Well, you know, the historical precedent for the thumbs up, thumbs down thing lies in the Roman Coliseum. We all know what happened there.

  32. Laurence Bachmann says:

    Why would anyone be disturbed that a homophobe doesn’t want to “friend” him. Good riddance AHole. And yes we do act like nasty adolescents online. The anonymity keeps it impersonal—a way to vent and say all the things it is socially unacceptable to voice. I think it is healthy—as Fran lebowitz says–what am I doing when I am talking? Not listening to you. Fun

  33. Moderate Mom says:

    What surprises me the most about the man doing the defriending on Facebook is that he told the guy that posted the pictures that not only was he doing it, but why. Not much of a Pastor, Baptist or not, to go out of his way to hurt someone’s feelings. Defriending someone doesn’t require an announcement, it just takes a simple click. The odds are that the wedding guy would have never even noticed that this particular person was no longer on his friends list.

    That said, I look at life as different strokes for different folks. My friends are varied, as are their viewpoints on a number of issues. If I disagree with them, I don’t announce it on their Facebook wall, or even to them in person. And I’m grateful that they treat me with the same consideration. Politics, and religion for that matter, are only a part of each of our interests and are not reflective of the person as a whole. I like having friends with differing viewpoints because it allows me to be more informed, learn some new things, and even sometimes change my mind about something. I would no more purposely hurt or insult someone online than I would to their face, but that’s just how I roll.

  34. JohnMcC says:

    Personally, I’ve found that a fairly rigid enforcement of the ‘No Keyboarding Under the Influence’ rule improved my online personality alot. And I enjoy thinking about policy, history and such wonkish stuff so — honestly — I’m having fun here. Then there’s my life with workshop and backpack and grandchildren and the beautiful Tampa Bay to play on.. So what’s to get mad about?

  35. ernieyeball says:

    @Drew: …all round good joes I’ve ever run into…

    Sexist!

  36. Mr. Replica says:
  37. @PogueMahone:

    Drat, that’s way out of my bar range.

  38. rodney dill says:

    Just this

  39. alanmt says:

    I dated this other bisexual guy ten years ago, when I was just coming out, and after dating a couple weeks we were heading into my house to catch a movie after a dinner date and he pulled me back out on the front porch and kissed me long and passionately, and told me he wanted to do that in front of all the neighbors so he could be sure that I wasn’t ashamed of who I was. We didn’t date long, but we stayed friends, and he invited me to his wedding a couple of year ago. Now he is a new father.

    Two months ago, he posted comments in support of chik-fil-a on facebook, and other friends of his posted very vicious homophobic comments. I posted a brief comment that the controversy wasn’t about the owner’s personal business belief but that corporate profits were donated to organizations which support criminalization of gay behavior in teh US and death to gay people abroad. One of his friends said that throwing gay people in jail and killing them was a good thing. I waited 24 hours for my friend to disavow that. He didn’t, although he made other posts.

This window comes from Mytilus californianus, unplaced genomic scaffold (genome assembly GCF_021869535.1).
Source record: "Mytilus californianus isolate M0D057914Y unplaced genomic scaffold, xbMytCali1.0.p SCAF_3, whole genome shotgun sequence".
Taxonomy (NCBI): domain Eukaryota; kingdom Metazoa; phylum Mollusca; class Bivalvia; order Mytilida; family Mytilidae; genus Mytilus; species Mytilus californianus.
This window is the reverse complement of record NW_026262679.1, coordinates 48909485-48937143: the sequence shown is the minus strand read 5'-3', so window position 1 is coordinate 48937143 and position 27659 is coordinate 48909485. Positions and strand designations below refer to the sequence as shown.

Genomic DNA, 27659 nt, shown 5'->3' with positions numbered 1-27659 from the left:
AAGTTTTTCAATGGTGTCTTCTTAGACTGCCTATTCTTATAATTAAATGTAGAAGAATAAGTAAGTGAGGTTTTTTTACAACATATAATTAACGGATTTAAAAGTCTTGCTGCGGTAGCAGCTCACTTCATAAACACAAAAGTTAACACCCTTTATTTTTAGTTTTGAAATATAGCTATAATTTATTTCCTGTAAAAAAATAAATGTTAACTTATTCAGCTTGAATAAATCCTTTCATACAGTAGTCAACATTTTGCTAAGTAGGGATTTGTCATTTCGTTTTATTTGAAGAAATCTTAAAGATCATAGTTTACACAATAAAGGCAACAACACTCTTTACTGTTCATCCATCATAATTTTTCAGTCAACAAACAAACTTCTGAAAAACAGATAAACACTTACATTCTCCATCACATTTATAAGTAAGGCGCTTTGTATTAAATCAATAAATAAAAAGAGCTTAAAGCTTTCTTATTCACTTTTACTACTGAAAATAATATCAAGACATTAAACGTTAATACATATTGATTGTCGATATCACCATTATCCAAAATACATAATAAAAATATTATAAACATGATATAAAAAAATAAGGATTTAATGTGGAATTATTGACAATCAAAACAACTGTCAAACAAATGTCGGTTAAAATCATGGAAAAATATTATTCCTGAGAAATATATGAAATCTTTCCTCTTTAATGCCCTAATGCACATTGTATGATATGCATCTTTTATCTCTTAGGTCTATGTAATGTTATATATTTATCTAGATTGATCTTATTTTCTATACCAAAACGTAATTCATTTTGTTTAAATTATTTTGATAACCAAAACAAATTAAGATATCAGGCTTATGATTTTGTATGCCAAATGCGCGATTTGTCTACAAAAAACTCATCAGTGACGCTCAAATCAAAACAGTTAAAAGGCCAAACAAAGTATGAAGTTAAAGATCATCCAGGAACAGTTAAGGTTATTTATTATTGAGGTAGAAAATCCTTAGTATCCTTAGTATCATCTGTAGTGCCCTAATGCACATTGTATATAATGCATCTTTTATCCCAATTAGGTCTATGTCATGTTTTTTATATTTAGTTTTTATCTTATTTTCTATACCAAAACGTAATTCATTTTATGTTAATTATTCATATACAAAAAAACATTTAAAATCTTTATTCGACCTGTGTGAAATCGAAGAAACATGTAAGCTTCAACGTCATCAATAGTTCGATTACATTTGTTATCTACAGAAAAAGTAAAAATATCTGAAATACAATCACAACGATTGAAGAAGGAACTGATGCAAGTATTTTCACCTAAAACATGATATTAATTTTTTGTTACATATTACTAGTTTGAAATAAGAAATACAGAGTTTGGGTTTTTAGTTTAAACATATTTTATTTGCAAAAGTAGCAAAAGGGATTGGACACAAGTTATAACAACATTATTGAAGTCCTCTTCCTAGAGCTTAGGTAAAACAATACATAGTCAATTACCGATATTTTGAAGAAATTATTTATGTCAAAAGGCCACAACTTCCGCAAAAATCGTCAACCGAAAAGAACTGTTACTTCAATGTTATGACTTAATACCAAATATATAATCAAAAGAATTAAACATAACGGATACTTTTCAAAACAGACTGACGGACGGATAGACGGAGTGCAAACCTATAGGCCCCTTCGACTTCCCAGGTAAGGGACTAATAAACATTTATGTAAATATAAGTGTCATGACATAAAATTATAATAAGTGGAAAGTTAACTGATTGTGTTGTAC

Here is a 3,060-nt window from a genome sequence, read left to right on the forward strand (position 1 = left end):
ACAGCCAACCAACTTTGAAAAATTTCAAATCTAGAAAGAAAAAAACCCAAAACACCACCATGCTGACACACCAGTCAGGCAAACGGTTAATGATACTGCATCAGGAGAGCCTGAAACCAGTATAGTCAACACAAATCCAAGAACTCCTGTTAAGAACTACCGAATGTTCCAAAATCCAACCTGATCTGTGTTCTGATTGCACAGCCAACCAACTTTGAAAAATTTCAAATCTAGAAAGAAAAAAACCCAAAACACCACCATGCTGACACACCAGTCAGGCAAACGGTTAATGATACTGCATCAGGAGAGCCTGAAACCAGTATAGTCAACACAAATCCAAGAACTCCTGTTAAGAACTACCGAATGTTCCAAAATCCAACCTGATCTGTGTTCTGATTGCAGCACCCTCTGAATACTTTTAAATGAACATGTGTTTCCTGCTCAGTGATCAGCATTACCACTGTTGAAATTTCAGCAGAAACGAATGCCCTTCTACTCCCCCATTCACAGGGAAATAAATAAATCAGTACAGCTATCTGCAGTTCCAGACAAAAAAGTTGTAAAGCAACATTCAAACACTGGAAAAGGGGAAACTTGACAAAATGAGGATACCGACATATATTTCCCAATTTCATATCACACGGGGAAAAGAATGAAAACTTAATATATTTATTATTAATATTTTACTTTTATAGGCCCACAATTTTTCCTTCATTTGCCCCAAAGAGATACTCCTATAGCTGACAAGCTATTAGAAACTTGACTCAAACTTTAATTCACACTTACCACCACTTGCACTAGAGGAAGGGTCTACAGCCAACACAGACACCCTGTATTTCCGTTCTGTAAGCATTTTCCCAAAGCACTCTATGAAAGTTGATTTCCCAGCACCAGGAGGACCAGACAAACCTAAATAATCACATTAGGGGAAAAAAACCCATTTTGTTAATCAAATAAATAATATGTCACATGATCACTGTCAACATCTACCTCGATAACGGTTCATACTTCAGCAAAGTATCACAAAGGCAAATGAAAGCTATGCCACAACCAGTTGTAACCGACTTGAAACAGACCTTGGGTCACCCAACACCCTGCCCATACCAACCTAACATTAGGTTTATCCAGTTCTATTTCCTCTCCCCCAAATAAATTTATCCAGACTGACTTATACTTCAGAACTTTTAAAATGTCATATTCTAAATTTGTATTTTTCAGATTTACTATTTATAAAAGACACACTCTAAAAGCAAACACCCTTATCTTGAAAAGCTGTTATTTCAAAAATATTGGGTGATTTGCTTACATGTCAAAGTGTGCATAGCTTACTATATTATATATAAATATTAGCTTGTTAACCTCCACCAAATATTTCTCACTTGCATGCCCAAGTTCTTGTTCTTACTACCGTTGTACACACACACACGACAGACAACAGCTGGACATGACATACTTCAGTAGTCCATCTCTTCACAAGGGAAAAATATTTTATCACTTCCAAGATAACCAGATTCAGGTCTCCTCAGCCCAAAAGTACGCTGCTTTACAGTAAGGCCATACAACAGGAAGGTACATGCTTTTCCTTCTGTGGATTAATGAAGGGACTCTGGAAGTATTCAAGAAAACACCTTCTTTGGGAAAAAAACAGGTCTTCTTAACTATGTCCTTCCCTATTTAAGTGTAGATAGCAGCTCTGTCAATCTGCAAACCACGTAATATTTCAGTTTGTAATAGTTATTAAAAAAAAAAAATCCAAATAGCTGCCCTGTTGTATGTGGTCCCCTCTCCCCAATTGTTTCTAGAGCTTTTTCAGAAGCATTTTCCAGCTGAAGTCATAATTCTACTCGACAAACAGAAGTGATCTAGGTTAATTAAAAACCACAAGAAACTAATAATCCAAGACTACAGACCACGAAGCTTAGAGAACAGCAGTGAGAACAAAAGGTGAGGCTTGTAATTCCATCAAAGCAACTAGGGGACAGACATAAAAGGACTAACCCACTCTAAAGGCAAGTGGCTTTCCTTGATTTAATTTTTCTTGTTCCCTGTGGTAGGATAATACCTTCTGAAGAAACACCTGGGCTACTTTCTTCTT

So I posted: “Hey [name], I like Chik-fil-a too; why didn’t we ever eat there when were dating?” It was the first time I have been defriended and blocked. But I just hate hypocrisy.

  40. OzarkHillbilly says:

    For example, I live at least 40 miles from the nearest pub that has the kind of patrons that would agree with me on most social issues. I’m surrounded by honky-tonks populated with inbred mouth-breathers. Now if I were to venture into one of these establishments and start spouting marriage equality or right to choose or Dream Act or anything of the sort, I would be dangerously outnumbered and lucky to make it back to the car with my ass intact.

    For what it is worth… I live within 5 miles of at least a half dozen Confederate flags and yet have never been harassed even tho both of my vehicles sport “Redneck for Obama” stickers. Of course, that just might be because I am even more of an a$$hole in person than I am online. That and the machete I keep behind the seat of my p/u.

  41. John D'Geek says:

    Caveat: While I do hold a graduate degree in Psychology, I cannot cite references at this time. This post is based on personal observations:

    … you could argue that they are revealing their true personalities when they do so …

    The concept of “a true personality” seems to be flawed at its core. I’ve noticed that people act differently based on social context; what happens when you take the social context out of the loop? Actually, you can’t.

    “Alone” is a social context.

    Personality is more like a gem — something with many facets — than a single “thing”. I would never expect a person to act the same toward their daughter as they would towards their Spouse — that would be … disturbing. Yet these are both “true” parts of the individual, facets if you will.

    There is no such thing as a “true personality”.

    Now this is not to say that the person does not have “programs” that are similar in various contexts, but that’s not the same thing as having a single “true” personality. Nor is having a “core essence”, or finding a person’s core set of principles the same thing.

    “Personality”, after all, is how we relate to people. Including ourselves.

  42. Wayne says:

    Granted there are many reasons. One that many don’t realize is that it is a reflection of them. I have often replied to someone using his or her own post. Sometimes reposting almost word for word and even doing it within the same thread. Their reaction I am sure is not how they thought others reacted to their original post.

    There are those like Michael who claim they are civil in their post. They probably even believe it. However, in the end they are not. Personally, I don’t make such claims. I tend to treat people like they treat me.